Kyoto Isshu Trail Haike IV – Southwestern Hills

13 Feb. ’21 turned out to be a very warm winter day. Spring came early, just for us. (Now we’ve reverted back to winter, with snow this morning on the hills!) Seven Hailstones had gathered to hike the Nishiyama stretch of Kyoto’s Isshu Trail. Outside Kamikatsura Station, as some were new to our events, we went round introducing ourselves and, out of interest, adding our ‘provenance’ – Northern Ireland, Japan, Holland, England, Japan, New Zealand, … oh, and America, too, when that poet had finally arrived! Up the slope past a hollow, knobbly, 400-year-old muku tree; the bamboo grove pathway to Jizo-in Temple; and on towards the dark, wooden gates of Kokedera, whose moss-swathed garden, hidden behind a long wall, was laid out by the Zen monk-gardener, Muso Soseki.

Seeking ume blossom;
like hanging up a bell
in the blue sky
.
Tomiko

Spring morning -
the woman with a watering can
waves and walks away
.
Tito

Ume is Japanese apricot (conventionally misnamed ‘plum’). A little way up the brook beside the temple, we entered a zone of bamboo forest in which there are numerous tumuli from the Kofun period, likely connected with the ancient Hata family, who moved from the Asian continent three centuries or more before Kyoto (Heian-kyo) itself was founded. We also came upon a standing stone inscribed with the characters 山の神さん (the Mountain God), before which all those who enter the hills are supposed to offer up a prayer.

By the old capital
a mountain god sits still -
murmuring water of spring
.
Akihiko

We climbed steeply up the shoulder of the ridge behind Tsukiyomi Jinja (ancient Hata shrine to the Moon God), finding out what sweat feels like in February. We decided to take a break and eat our packed lunches high on the hill at a place with a view out through the harugasumi (kigo – spring haze) to the Kizu River gap, halfway down to Nara. Talk of Ikkyu, who as a child had spent time at Jizo-in below, and Taketori Monogatari, the story of Princess Kaguyahime, who had come down to Earth from the Moon and later been found by an old couple in a bamboo grove many say was modelled on those here in Nishiyama. The fact that bears are sometimes sighted in the wilderness area between here and Sasayama was also thoroughly discussed! Just then, a white-masked man dangling a bear-warning bell from his backpack ran past …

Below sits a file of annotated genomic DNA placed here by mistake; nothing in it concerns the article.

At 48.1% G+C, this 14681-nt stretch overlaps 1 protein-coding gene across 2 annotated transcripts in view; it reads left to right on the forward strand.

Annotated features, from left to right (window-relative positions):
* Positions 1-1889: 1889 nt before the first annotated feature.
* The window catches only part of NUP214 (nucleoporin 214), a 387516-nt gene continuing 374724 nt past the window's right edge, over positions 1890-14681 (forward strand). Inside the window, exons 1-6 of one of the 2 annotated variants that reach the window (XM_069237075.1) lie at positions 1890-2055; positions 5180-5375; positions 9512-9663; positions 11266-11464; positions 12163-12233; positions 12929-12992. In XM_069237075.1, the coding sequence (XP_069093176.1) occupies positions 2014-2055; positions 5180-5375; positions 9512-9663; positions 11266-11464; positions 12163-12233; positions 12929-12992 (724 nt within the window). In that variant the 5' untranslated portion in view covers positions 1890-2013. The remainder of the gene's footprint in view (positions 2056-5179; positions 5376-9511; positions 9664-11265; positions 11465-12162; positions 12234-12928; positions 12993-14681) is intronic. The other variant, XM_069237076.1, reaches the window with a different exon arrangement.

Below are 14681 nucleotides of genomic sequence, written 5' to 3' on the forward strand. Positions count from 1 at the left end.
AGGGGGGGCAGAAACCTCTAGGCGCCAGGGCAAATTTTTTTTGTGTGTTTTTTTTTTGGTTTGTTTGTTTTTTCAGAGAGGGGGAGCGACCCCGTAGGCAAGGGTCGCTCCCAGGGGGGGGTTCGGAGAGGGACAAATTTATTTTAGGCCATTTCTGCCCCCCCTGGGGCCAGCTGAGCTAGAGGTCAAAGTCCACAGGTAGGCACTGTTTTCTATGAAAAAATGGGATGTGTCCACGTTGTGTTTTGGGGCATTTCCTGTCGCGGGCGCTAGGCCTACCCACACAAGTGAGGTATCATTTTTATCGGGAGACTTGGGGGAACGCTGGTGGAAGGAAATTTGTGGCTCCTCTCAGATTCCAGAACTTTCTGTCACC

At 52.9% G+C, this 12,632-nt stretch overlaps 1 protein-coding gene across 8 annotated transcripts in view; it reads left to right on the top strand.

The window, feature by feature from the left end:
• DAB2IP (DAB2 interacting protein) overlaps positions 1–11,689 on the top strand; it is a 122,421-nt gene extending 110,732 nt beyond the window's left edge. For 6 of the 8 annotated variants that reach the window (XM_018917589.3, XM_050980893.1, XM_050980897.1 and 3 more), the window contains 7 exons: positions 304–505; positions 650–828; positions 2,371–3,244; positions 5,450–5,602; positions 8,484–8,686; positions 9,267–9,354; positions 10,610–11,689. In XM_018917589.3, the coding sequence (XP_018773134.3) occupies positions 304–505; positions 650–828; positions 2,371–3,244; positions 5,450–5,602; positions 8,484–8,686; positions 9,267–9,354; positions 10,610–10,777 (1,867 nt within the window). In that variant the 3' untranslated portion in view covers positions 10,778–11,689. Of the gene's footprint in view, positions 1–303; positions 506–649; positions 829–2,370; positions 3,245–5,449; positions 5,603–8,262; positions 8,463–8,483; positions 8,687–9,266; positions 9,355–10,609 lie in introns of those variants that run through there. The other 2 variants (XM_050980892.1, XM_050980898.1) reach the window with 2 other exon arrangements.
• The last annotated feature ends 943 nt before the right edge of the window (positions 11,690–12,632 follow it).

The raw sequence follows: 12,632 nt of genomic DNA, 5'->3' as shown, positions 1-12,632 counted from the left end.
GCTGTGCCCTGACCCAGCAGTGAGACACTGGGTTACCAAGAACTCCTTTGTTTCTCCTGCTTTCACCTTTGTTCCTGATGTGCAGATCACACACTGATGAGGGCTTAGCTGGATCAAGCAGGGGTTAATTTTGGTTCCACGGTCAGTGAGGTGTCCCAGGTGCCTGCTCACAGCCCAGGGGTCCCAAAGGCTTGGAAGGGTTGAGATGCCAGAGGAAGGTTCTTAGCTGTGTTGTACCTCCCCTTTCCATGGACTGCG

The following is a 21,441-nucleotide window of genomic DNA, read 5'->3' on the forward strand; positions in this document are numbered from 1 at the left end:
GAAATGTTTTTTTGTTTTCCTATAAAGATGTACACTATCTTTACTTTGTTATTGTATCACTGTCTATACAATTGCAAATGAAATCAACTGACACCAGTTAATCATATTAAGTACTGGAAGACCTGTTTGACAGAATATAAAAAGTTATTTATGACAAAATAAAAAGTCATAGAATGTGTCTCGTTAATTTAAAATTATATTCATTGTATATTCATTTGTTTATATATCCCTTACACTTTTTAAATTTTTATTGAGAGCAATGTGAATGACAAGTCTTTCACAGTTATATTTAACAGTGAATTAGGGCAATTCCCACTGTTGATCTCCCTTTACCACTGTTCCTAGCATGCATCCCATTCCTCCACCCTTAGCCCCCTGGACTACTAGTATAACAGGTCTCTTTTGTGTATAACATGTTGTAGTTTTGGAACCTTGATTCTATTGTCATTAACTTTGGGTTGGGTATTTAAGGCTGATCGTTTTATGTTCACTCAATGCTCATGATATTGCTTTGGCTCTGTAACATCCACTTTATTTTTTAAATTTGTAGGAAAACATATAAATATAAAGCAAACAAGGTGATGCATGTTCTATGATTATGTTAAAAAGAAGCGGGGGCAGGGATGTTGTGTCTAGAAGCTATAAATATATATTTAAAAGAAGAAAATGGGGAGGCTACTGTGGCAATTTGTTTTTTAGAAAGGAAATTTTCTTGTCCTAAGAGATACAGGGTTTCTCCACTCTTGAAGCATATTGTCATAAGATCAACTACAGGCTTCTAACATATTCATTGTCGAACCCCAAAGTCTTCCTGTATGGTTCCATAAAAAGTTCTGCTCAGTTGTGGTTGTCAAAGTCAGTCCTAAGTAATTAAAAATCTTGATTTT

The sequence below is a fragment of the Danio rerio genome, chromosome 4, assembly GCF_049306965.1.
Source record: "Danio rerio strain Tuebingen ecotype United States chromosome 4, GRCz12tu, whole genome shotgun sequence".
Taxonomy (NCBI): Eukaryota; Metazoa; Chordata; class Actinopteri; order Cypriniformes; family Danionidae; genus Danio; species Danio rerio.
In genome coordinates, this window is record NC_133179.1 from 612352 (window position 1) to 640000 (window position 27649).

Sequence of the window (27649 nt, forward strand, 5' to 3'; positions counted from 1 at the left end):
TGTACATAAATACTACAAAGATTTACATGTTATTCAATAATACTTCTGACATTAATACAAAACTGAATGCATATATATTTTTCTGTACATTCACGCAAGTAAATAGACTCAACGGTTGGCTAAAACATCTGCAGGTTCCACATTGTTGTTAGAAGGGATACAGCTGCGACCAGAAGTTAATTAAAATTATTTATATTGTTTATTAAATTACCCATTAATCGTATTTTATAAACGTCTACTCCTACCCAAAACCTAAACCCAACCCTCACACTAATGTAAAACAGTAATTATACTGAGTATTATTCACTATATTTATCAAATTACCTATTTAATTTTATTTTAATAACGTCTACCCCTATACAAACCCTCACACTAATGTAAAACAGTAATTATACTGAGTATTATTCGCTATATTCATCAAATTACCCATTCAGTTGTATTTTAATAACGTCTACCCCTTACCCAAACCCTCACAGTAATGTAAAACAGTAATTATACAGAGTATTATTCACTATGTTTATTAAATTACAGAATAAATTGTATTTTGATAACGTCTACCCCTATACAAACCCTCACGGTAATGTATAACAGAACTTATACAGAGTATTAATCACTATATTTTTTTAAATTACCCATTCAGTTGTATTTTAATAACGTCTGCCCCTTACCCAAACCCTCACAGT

Awakened from slumber
By the chatter of poets -
Nesting bears
.
Ted

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Stephen then forewarned the party of a choice they would soon have to make up ahead: to descend, or not, risking life and limb, to the sacred Rock Sanctuary (磐座) in the forest high above Matsuo Taisha! I may exaggerate slightly, but it was no easy task – very steep and with few sturdy tree roots to hold onto. Most made it down.

Eyes on our footing
Sliding down the hill too far …
Then up to the Rock!
.
Margarite

There, after duly paying our respects to the massive rock outcrop, some lithic poems were read out by Stephen, including one by Kathleen Raine beginning “There is stone in me that knows stone,/ Substance of rock that remembers the unending unending / Simplicity of rest …”

Beneath the holy crag
even songbirds lose voice
and still, the mountain waits
.
David

Furrowed brow -
The ancient rock
Asks us who we are
.
Richard

After coming to a standstill for what seemed like forever in that pristine place, we clambered back up the cliff to the trail and proceeded to the high point of the haike, a col just short of the summit of Arashiyama, looking out over Sagano. We could make out, directly below us, Togetsukyo, Moon-crossing Bridge, the rooves of Tenryuji and Seiryoji Temples beyond, and the green backdrop of Mt. Atago and the continuation of the Isshu Trail up to Takao and thence eastwards through the undulating Northern Hills past Sawanoike Pond, ways some of us had hiked (or run!) last year. Mt. Hiei was visible far-off in the east: it seemed to be beckoning us over for some future poetic event.

We descended sharply past Iwatayama, with its vociferous monkeys, going in and out of bamboo forest once more, until we came to the Oi River at Arashiyama. There, over tea and coffee, at an outside table between pines, we shared our haiku scribblings with much laughter and in due celebration of Richard Donovan’s winning of this year’s JLPP Translation Grand Prize. Later, possibly feeling rich, he graciously picked up the tab! Cafe Emu is run by Kenji Yoshida, a local friend of Stephen’s, and he sent us all away with postcards of Arashiyama in our pockets. “My pleasure (Saabisu),” Kenji said, hoping we’d understand his one English line.